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Butch Walker | The Rise and Fall of | review | rock | Lollipop

Butch Walker and the Let's-Go-Out-Tonites

The Rise and Fall of... (Epic/One Haven/Red Ink)
by Ewan Wadharmi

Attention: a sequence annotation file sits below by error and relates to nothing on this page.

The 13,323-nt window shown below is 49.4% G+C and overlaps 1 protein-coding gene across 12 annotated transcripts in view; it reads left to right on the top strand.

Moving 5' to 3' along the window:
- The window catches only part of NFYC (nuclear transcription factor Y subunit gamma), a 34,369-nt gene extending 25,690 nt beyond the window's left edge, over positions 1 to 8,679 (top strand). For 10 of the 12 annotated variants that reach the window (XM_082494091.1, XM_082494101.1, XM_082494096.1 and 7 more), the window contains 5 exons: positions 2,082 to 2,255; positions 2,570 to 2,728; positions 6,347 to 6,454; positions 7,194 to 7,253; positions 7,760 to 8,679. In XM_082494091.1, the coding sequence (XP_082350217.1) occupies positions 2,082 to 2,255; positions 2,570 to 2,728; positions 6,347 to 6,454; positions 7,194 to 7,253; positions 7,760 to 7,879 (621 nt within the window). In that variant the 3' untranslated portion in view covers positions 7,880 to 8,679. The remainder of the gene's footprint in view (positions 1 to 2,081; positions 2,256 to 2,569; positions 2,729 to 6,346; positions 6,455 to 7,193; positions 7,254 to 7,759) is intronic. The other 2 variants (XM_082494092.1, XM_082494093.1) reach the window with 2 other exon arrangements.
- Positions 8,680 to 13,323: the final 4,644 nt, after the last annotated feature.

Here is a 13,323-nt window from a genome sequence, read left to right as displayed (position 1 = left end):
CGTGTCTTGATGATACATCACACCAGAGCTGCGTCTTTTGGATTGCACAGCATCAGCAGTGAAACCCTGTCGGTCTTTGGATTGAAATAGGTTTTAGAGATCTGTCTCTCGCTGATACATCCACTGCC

Two things happened when Bowie met up with John Lennon in 1975 in a secret enclave, the most well-known is the Gawdawful funk-disco embarassment "Fame." The lesser-known product of their rendezvous is their love-child, Butch Walker. He's got Lennon's voice and pop prowess, and Bowie's glam-inflected sleaze quotient. Walker's stint in Marvelous 3 never gave a glimpse at his ability to turn a phrase: "A franchise of bands/ as fake as the X's Sharpied on their hands/ he was bitter as the smell of a magazine review." As expected with the T Rex Bolinisms and Gary Glitterati, much of Rise and Fall is devoted to the excesses of L.A. red-ropers and 1st through 3rd person accounts of trust fund casualties masked as cautionary tales. In truth, though, they merely magnify the glamour of failed starlets to the level of the Black Dahlia. Amidst the debauchery, however, are tender moments like "Dominoes," which beautifully recounts an elderly widower's late wife. Familiar but fresh, Walker's take on '70s androgynous rock is authentic and satisfying. Immaculate production, thanks to his own day job working with crap acts like Pink and Lindsay Lohan, Walker's moonlighting gig is the real deal.


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